This work has been selected by scholars as being culturally important, and is part of the knowledge base of civilization as we know it. This work was reproduced from the original artifact, and remains as true to the original work as possible. Therefore, you will see the original copyright references, library stamps (as most of these works have been housed in our most important libraries around the world), and other notations in the work. This work is in the public domain in the United States of America, and possibly other nations. Within the United States, you may freely copy and distribute this work, as no entity (individual or corporate) has a copyright on the body of the work.As a reproduction of a historical artifact, this work may contain missing or blurred pages, poor pictures, errant marks, etc. Scholars believe, and we concur, that this work is important enough to be preserved, reproduced, and made generally available to the public. We appreciate your support of the preservation process, and thank you for being an important part of keeping this knowledge alive and relevant.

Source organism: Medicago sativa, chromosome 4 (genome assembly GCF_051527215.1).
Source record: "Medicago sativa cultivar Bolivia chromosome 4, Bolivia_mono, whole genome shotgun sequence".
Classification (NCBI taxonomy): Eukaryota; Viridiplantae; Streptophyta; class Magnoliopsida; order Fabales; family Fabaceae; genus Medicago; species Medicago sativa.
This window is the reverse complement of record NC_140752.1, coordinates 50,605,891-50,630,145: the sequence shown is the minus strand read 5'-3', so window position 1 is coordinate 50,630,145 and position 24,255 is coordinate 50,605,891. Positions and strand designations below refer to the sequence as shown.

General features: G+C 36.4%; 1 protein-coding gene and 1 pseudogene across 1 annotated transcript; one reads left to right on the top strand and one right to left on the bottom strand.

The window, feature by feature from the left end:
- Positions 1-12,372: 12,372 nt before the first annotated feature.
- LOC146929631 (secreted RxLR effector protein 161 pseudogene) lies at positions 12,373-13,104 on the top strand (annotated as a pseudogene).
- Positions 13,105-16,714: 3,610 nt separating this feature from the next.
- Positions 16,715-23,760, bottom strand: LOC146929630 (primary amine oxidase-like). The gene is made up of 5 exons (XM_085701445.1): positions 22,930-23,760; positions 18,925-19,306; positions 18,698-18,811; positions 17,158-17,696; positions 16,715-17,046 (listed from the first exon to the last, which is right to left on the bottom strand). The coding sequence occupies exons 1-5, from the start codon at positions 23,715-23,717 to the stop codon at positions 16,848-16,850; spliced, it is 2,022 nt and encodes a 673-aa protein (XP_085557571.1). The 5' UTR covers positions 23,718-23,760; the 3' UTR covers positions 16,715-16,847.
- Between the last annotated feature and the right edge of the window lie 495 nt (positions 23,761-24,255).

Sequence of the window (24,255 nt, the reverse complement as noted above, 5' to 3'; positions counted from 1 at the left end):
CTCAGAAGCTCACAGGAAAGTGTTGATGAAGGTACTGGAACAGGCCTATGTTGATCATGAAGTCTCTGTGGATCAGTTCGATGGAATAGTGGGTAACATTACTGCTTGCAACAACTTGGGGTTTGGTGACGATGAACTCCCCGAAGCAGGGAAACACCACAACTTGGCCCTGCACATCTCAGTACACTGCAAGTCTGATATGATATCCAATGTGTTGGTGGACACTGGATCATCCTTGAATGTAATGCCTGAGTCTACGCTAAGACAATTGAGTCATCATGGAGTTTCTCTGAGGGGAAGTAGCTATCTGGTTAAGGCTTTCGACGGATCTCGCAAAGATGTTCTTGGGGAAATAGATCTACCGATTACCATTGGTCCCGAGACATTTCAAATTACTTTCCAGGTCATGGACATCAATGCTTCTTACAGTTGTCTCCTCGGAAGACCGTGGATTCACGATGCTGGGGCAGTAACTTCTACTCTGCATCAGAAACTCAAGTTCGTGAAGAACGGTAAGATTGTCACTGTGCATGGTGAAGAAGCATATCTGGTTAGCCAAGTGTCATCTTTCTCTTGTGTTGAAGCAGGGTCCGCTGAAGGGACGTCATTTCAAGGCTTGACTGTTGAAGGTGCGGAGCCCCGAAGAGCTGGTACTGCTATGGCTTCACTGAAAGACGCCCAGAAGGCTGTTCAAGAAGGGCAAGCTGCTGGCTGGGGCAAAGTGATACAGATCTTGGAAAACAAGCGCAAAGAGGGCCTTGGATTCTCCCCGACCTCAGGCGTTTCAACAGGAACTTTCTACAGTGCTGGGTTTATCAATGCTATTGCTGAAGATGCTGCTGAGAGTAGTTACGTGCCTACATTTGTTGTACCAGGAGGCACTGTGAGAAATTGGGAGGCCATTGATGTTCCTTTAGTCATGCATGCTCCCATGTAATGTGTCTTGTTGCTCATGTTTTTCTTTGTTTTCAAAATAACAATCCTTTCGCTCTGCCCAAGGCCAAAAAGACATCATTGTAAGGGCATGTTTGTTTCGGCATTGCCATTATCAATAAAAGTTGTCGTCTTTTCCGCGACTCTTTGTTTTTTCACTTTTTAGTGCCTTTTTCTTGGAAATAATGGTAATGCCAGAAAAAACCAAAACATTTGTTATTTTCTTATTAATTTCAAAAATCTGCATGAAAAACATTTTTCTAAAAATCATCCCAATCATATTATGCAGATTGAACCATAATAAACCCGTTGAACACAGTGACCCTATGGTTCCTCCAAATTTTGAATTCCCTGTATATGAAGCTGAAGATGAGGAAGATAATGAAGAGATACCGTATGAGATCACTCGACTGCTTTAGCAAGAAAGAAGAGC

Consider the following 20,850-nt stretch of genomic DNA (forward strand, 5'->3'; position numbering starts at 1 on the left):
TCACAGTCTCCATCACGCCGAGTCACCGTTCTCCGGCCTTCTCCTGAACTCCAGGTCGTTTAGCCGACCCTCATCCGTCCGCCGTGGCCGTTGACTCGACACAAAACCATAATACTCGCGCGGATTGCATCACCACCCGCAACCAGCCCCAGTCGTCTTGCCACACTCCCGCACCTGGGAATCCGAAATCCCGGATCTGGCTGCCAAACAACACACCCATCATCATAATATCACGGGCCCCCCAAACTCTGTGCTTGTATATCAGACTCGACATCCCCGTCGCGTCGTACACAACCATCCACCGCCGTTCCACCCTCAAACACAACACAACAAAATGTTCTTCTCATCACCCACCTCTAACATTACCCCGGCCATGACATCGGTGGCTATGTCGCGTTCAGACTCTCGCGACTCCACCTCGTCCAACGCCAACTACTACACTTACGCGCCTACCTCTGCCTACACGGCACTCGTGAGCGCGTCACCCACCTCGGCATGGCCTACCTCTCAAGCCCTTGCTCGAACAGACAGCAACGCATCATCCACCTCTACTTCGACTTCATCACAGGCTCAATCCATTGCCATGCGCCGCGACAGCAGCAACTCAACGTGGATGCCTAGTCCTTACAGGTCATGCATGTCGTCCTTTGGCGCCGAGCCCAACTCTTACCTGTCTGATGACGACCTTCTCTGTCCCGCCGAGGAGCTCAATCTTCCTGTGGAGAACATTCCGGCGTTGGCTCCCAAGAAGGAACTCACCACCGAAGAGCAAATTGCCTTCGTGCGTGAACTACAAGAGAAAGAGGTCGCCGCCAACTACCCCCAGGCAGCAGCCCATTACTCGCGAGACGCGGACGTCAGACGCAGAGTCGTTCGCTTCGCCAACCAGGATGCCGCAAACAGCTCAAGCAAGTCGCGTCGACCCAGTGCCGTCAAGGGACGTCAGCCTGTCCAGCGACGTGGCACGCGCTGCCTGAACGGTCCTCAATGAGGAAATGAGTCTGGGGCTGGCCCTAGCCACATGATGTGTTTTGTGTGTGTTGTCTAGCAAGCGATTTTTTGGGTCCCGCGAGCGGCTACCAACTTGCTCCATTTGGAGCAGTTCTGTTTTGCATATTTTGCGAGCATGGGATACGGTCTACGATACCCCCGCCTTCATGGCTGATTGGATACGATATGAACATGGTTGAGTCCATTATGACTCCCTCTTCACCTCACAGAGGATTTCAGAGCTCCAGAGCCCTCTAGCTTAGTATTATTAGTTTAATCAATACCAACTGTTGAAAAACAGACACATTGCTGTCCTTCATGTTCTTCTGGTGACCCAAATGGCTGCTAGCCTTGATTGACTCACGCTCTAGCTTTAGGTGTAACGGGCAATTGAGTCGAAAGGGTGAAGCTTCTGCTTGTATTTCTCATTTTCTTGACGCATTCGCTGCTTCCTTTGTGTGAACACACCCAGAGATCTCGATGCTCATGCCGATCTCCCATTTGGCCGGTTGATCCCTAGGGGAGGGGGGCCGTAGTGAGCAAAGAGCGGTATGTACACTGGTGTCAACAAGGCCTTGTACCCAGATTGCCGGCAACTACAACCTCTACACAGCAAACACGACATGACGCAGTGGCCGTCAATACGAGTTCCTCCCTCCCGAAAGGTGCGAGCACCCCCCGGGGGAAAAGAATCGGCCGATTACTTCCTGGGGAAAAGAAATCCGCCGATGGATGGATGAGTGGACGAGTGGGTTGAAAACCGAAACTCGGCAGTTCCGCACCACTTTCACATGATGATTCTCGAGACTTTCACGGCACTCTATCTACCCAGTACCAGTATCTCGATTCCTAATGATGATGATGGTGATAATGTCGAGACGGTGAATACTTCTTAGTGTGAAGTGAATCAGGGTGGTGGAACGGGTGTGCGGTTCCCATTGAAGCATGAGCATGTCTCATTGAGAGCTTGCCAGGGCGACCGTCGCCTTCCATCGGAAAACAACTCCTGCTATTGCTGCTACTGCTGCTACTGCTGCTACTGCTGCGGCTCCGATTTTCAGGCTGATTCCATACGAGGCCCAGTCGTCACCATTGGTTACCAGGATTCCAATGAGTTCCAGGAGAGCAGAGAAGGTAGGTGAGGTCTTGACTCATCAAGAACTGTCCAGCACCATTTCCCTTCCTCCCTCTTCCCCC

Environmental Law for a Sustainable Society
Klaus Bosselmann A été écrit sous une forme ou une autre pendant la plus grande partie de sa vie. Vous pouvez trouver autant d'inspiration de Environmental Law for a Sustainable Society Aussi informatif et amusant. Cliquez sur le bouton TÉLÉCHARGER ou Lire en ligne pour obtenir gratuitement le livre de titre $ gratuitement.
A challenging new perspective on the nature of modern science and its relationship with the public.